by Colonel Peter M. Cullen. Published in Joint Forces Quarterly, Isssue 48.
Targeted killing is “the intentional slaying of a specific individual or group of individuals undertaken with explicit government approval.” In recent years, targeted killing as a tactic in the ongoing campaign against terrorism has generated considerable controversy. Some commentators view it as an indispensable tool and argue for its expanded use, while others question its legality and claim that it is immoral and ultimately ineffective.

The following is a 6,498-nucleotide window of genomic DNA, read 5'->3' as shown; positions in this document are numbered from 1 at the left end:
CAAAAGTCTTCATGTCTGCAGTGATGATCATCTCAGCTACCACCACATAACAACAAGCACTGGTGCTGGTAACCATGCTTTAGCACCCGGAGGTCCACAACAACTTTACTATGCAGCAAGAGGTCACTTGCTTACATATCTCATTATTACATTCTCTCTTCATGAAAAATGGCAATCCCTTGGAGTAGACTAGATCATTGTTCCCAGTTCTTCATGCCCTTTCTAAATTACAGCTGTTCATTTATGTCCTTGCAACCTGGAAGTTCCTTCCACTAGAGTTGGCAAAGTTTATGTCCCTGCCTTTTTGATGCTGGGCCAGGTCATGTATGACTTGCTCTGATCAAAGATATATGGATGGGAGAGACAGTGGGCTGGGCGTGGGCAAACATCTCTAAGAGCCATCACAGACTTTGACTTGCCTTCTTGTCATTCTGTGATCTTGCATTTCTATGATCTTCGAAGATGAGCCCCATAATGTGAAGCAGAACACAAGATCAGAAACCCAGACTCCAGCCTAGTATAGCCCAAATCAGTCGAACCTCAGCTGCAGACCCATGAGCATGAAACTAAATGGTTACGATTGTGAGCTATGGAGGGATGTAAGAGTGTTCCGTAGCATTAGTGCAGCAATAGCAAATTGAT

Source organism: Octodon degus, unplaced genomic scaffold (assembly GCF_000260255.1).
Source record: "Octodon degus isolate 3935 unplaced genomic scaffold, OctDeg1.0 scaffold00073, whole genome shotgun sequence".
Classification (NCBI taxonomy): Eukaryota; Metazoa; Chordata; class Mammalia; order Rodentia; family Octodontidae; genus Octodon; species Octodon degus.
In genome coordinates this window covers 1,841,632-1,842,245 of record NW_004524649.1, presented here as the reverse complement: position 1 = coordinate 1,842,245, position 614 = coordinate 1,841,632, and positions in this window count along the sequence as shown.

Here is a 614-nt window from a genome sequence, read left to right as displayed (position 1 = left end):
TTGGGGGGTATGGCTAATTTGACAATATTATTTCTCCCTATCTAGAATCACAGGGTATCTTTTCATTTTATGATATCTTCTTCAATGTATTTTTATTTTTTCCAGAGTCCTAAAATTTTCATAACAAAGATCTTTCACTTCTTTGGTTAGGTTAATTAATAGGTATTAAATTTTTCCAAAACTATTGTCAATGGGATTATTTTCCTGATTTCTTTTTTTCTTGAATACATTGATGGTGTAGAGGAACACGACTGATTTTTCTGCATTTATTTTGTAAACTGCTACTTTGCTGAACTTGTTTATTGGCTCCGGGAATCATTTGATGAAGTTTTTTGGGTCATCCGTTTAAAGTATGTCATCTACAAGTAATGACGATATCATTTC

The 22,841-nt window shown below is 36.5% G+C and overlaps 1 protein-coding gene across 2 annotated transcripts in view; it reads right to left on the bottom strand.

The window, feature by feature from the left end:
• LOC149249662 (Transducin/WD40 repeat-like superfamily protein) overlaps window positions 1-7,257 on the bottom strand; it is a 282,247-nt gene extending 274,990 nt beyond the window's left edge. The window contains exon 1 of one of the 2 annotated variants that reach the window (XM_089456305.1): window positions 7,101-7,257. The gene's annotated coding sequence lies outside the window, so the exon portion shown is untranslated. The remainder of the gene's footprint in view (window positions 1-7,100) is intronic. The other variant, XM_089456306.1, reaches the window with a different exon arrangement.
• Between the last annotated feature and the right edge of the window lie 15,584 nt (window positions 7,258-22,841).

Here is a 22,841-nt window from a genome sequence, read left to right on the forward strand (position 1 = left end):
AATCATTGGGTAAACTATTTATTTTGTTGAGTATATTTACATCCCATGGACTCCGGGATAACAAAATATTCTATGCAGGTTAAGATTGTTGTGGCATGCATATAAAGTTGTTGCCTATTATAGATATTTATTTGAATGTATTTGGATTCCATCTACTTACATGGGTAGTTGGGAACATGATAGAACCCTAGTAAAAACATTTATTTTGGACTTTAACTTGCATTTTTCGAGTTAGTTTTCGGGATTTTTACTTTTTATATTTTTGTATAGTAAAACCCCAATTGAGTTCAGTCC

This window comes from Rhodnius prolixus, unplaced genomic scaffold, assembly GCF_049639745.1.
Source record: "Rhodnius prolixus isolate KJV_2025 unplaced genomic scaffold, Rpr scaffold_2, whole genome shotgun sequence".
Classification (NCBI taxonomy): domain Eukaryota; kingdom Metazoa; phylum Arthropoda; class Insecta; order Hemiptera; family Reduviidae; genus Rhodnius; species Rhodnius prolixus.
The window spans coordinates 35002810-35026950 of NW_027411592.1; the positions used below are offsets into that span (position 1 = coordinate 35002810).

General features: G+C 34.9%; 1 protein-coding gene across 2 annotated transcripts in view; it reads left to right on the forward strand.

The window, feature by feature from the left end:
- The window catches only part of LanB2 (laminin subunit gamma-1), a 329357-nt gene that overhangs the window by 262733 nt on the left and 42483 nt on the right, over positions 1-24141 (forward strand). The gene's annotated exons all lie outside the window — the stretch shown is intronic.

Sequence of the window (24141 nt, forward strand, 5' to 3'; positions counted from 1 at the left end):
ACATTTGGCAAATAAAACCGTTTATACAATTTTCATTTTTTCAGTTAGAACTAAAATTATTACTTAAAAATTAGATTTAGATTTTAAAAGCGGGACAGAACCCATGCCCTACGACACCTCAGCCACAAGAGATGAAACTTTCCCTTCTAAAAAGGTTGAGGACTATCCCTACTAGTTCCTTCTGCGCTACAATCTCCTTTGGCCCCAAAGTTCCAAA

While the United States has not explicitly acknowledged pursuing a policy of targeted killing, insights can be gleaned from published national security documents and official statements that shed light on U.S. willingness to employ targeted killing as a tactic in the campaign against terror. Since September 11, 2001, however, the United States has consistently conducted targeted killing operations against terrorist personnel. This article examines the legality, morality, and potential efficacy of a U.S. policy of targeted killing in its campaign against transnational terror. The conclusion is that, in spite of the genuine controversy surrounding this subject, a carefully circumscribed policy of targeted killing can be a legal, moral, and effective tool in a counterterror proper implementation of a U.S. policy of targeted killing are proposed.